Sunday, September 2, 2007

Love, healing, and other knitterly thoughts.

I have been thinking a lot lately how, for me, knitting can convey so much love and a sense of healing. Whether I am knitting a hat for a soon to be born baby, or a birthday gift for a dear friend, or a chemo hat for someone with cancer, I can express so many of my cluttered, unformed, and wordless thoughts and feelings by the act of knitting. In many ways the final completed object and the act of giving it are secondary; it's what goes on in my head and heart that matters the most to me. Still, I do think in some way those good thoughts go into the knitting and are passed on to my recipient. So today's post is a brief list of some of the ways I've been trying to heal, show love and caring, and to help in some small way when it is needed - all through the small act of knitting.

A recent post on Interweave Knits Knitting Daily blog had a pattern for knitted stuffed animals (Knitted Cuddlies,; look in their pattern library) along with a story about how the Sandi (the Knitting Daily blogger) had recently lost her cat, and had made the knitted cat design from the pattern as a means of solace for the loss of her cat. An outpouring of comments including many stories about recently departed and deeply-missed kitties (including one from me for my beloved Inky, who died last January) showed how closely Sandi's story matched many of our own lives. I have a young friend who is in many ways like a little sister to me who's going through a really rough time, and has expressed interest in getting a cat to help her through some of it (a similar situation is why I had gotten Inky 13 years ago) so I made her a knitted kitty to help keep her company and to use as a "test cat" for a while. I hope it will help her, but knitting it certainly helped me to do something positive with the concern I am feeling for her right now.

Another friend is having a birthday today, so I made her a flower-shaped washcloth from cotton chenille. The pattern is from Weekend Knitting and I've wanted to try it for a long time. It's very easy and went so quickly I will definitely make more. I sent it off on Friday wrapped up with a bar of lavender soap (the chenille was purple) and forgot to take a picture before sending it so no photo for this one.

For another project, a young woman who rides the same ferry I do to work is expecting twins - a boy and a girl - in early November. She and her mother, who also rides the ferry, are very excited about the new babies and their pleasure is so joyful, so full of love, and so contagious that I wanted to share in it and celebrate it just a bit. I am making hats for the twins; the girl's version is done and the boy's hat will be just like it but using powder blue instead of pink, and will have a knot instead of the bow on top. The pattern is my own, loosely based on the proportions in the Yarn Harlot's Knitting Rules book. Her sizes for newborn heads are much smaller than all the other references I have, so since my baby hats are usually too big I'm giving hers a try in the hopes these hats will actually fit before the babies are past the pastel baby colour stage. Besides, the mother 's doctor has told her to expect the babies about 3 weeks early, so a little closer to preemie size is probably a good thing.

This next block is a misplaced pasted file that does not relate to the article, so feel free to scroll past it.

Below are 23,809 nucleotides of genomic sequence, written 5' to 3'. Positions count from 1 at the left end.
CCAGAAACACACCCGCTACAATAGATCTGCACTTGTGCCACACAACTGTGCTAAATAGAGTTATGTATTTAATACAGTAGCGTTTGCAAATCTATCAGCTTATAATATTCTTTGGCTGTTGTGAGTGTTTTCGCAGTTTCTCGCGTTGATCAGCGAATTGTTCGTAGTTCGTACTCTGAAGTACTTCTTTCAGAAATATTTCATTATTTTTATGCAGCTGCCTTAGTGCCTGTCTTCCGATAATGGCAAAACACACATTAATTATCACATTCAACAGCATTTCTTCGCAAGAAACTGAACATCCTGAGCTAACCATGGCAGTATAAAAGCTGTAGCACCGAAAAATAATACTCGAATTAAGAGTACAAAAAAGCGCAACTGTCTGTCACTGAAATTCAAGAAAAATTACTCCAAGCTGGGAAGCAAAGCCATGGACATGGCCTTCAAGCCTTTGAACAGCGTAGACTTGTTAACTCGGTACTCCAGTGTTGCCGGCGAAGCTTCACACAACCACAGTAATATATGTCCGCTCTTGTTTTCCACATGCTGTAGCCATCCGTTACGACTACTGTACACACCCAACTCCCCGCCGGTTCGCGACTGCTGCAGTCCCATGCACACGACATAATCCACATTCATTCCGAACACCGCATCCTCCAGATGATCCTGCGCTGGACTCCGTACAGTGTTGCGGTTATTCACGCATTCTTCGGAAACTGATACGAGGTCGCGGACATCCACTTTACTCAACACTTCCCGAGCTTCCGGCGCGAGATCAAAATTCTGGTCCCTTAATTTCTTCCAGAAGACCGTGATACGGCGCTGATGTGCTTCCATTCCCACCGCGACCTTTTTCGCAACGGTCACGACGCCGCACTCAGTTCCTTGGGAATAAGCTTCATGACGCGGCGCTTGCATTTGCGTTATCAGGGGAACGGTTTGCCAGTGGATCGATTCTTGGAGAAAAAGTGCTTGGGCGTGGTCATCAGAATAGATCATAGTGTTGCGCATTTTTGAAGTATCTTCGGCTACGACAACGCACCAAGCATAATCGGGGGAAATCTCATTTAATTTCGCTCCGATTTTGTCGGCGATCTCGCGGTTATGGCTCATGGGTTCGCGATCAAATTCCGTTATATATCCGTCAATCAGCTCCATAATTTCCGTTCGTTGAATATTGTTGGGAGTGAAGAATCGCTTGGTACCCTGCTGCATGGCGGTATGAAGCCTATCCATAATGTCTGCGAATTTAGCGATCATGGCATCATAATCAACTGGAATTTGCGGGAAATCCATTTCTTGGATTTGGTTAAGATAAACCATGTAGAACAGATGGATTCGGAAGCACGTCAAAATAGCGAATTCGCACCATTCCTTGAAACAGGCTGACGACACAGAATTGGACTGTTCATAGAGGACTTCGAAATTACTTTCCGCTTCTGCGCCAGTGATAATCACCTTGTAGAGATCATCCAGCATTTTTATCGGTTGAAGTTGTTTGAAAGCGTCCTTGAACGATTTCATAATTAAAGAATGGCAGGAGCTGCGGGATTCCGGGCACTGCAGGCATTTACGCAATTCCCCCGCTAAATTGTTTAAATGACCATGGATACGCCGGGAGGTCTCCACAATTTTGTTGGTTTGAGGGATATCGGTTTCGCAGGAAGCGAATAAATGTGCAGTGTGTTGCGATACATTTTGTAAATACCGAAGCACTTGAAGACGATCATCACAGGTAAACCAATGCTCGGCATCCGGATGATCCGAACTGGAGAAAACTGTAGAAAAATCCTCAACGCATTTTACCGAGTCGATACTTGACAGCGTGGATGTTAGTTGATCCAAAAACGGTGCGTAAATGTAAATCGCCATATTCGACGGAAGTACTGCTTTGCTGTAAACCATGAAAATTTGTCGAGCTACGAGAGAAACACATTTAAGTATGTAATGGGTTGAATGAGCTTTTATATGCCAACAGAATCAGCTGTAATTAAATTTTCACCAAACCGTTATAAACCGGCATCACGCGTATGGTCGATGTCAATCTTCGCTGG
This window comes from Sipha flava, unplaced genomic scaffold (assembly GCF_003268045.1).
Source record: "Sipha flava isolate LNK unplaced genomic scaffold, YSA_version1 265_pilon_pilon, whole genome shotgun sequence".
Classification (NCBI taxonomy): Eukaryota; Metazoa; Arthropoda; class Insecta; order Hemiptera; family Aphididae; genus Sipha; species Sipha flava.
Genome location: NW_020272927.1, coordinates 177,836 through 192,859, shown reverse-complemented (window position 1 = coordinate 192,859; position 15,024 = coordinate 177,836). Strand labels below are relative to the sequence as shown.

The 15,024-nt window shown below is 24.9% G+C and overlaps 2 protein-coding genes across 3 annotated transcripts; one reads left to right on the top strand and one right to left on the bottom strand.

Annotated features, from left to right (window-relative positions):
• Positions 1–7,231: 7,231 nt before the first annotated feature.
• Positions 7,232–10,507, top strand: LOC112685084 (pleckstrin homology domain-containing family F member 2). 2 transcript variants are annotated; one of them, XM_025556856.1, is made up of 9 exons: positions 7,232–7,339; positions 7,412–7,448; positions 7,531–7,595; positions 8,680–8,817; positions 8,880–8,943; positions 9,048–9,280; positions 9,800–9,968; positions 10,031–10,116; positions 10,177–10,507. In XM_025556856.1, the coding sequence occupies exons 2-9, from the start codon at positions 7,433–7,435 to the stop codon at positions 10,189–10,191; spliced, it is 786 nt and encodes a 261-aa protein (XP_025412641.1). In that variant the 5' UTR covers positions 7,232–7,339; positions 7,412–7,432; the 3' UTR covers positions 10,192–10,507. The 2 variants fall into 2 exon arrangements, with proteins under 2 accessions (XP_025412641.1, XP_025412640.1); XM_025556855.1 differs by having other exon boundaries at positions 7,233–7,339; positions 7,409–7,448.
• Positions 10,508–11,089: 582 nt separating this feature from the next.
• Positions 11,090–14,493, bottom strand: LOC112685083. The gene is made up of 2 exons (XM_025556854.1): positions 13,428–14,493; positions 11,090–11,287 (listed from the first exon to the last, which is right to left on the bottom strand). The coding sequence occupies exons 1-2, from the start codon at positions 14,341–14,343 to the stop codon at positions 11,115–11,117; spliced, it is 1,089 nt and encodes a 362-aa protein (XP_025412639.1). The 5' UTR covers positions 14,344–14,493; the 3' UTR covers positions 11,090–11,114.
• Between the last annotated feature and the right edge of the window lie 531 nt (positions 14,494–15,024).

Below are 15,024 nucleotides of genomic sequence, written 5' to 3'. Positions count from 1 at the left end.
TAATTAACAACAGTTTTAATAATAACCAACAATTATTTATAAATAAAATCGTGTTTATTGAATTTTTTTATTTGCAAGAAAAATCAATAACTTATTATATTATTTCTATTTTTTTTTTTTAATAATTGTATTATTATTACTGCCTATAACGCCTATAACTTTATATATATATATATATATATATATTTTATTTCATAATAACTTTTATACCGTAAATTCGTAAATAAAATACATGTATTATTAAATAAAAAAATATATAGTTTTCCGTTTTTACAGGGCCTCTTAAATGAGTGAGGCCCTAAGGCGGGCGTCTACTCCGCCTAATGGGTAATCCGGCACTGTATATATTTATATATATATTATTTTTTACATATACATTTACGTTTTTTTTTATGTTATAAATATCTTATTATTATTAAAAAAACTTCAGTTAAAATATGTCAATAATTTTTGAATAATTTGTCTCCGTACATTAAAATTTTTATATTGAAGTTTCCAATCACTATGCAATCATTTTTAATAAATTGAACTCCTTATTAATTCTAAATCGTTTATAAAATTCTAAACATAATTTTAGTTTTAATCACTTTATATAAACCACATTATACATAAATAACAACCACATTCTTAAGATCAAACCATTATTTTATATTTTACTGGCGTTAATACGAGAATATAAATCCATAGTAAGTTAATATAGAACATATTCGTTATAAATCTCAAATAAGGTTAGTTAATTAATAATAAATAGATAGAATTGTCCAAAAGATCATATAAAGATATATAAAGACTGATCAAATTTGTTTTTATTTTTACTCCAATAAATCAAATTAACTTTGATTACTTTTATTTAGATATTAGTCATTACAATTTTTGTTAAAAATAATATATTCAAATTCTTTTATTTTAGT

And lastly, I am pondering what I can do for a friend who is in very bad shape from lung cancer that has spread to her brain and liver. She is about to start some serious chemo in the hopes of prolonging her life a few months to enjoy her friends, family and new grandson as much as she can. I think a chemo cap might be too late, but at least I can try. She's not an animal lover particularly so a knitted kitty or some such thing wouldn't do her much good either. Two previous friends have been lost to cancer; it is so sobering to face losing another. I can't even imagine how she must feel.

1 comment:

ere said...

I just stumbled across your journal for the first time (being a knitter and knitting-blog-lover myself) and wanted to tell you that I think this entry is beautiful; I agree completely with you on the complexity of knitting and life and how they intertwine.